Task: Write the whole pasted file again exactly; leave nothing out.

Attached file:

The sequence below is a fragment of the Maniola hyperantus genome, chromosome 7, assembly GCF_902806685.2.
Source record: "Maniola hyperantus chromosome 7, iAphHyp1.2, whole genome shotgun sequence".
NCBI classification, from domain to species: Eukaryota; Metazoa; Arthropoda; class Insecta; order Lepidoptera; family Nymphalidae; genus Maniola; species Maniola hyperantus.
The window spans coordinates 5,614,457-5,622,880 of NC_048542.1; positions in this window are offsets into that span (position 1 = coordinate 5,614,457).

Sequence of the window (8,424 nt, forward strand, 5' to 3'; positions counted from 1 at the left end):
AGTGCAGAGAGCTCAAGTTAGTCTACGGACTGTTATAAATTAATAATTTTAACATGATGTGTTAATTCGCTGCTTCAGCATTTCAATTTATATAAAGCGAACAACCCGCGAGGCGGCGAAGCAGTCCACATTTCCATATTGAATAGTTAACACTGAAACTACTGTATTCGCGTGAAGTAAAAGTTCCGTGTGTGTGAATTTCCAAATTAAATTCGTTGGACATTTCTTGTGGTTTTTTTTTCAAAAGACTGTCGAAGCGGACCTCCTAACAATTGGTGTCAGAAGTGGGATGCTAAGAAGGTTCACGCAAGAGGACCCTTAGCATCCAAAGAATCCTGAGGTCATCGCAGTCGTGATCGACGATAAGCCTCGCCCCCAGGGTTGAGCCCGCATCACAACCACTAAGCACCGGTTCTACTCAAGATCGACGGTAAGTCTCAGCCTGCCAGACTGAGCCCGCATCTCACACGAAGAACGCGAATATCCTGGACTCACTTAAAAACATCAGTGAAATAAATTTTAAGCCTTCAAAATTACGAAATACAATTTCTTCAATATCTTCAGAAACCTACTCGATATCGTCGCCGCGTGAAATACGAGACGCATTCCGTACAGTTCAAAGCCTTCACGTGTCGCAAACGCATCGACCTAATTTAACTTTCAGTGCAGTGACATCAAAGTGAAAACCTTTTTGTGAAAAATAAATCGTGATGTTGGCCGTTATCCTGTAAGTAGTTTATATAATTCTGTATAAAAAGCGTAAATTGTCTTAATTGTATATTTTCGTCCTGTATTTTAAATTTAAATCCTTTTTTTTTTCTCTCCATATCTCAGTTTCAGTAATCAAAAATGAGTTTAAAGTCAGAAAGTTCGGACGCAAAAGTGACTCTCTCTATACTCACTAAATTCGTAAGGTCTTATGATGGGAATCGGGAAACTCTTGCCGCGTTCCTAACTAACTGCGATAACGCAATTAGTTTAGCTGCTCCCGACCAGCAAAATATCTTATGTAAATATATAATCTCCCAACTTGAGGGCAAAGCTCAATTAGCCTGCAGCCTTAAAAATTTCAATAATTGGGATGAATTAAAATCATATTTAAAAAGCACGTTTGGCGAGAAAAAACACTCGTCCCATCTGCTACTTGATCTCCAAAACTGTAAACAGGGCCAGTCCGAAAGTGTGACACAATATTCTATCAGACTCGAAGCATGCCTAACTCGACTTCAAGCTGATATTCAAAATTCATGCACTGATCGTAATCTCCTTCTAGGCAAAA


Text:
The sequence below is a fragment of the Maniola hyperantus genome, chromosome 7, assembly GCF_902806685.2.
Source record: "Maniola hyperantus chromosome 7, iAphHyp1.2, whole genome shotgun sequence".
NCBI classification, from domain to species: Eukaryota; Metazoa; Arthropoda; class Insecta; order Lepidoptera; family Nymphalidae; genus Maniola; species Maniola hyperantus.
The window spans coordinates 5,614,457-5,622,880 of NC_048542.1; positions in this window are offsets into that span (position 1 = coordinate 5,614,457).

Sequence of the window (8,424 nt, forward strand, 5' to 3'; positions counted from 1 at the left end):
AGTGCAGAGAGCTCAAGTTAGTCTACGGACTGTTATAAATTAATAATTTTAACATGATGTGTTAATTCGCTGCTTCAGCATTTCAATTTATATAAAGCGAACAACCCGCGAGGCGGCGAAGCAGTCCACATTTCCATATTGAATAGTTAACACTGAAACTACTGTATTCGCGTGAAGTAAAAGTTCCGTGTGTGTGAATTTCCAAATTAAATTCGTTGGACATTTCTTGTGGTTTTTTTTTCAAAAGACTGTCGAAGCGGACCTCCTAACAATTGGTGTCAGAAGTGGGATGCTAAGAAGGTTCACGCAAGAGGACCCTTAGCATCCAAAGAATCCTGAGGTCATCGCAGTCGTGATCGACGATAAGCCTCGCCCCCAGGGTTGAGCCCGCATCACAACCACTAAGCACCGGTTCTACTCAAGATCGACGGTAAGTCTCAGCCTGCCAGACTGAGCCCGCATCTCACACGAAGAACGCGAATATCCTGGACTCACTTAAAAACATCAGTGAAATAAATTTTAAGCCTTCAAAATTACGAAATACAATTTCTTCAATATCTTCAGAAACCTACTCGATATCGTCGCCGCGTGAAATACGAGACGCATTCCGTACAGTTCAAAGCCTTCACGTGTCGCAAACGCATCGACCTAATTTAACTTTCAGTGCAGTGACATCAAAGTGAAAACCTTTTTGTGAAAAATAAATCGTGATGTTGGCCGTTATCCTGTAAGTAGTTTATATAATTCTGTATAAAAAGCGTAAATTGTCTTAATTGTATATTTTCGTCCTGTATTTTAAATTTAAATCCTTTTTTTTTTCTCTCCATATCTCAGTTTCAGTAATCAAAAATGAGTTTAAAGTCAGAAAGTTCGGACGCAAAAGTGACTCTCTCTATACTCACTAAATTCGTAAGGTCTTATGATGGGAATCGGGAAACTCTTGCCGCGTTCCTAACTAACTGCGATAACGCAATTAGTTTAGCTGCTCCCGACCAGCAAAATATCTTATGTAAATATATAATCTCCCAACTTGAGGGCAAAGCTCAATTAGCCTGCAGCCTTAAAAATTTCAATAATTGGGATGAATTAAAATCATATTTAAAAAGCACGTTTGGCGAGAAAAAACACTCGTCCCATCTGCTACTTGATCTCCAAAACTGTAAACAGGGCCAGTCCGAAAGTGTGACACAATATTCTATCAGACTCGAAGCATGCCTAACTCGACTTCAAGCTGATATTCAAAATTCATGCACTGATCGTAATCTCCTTCTAGGCAAAA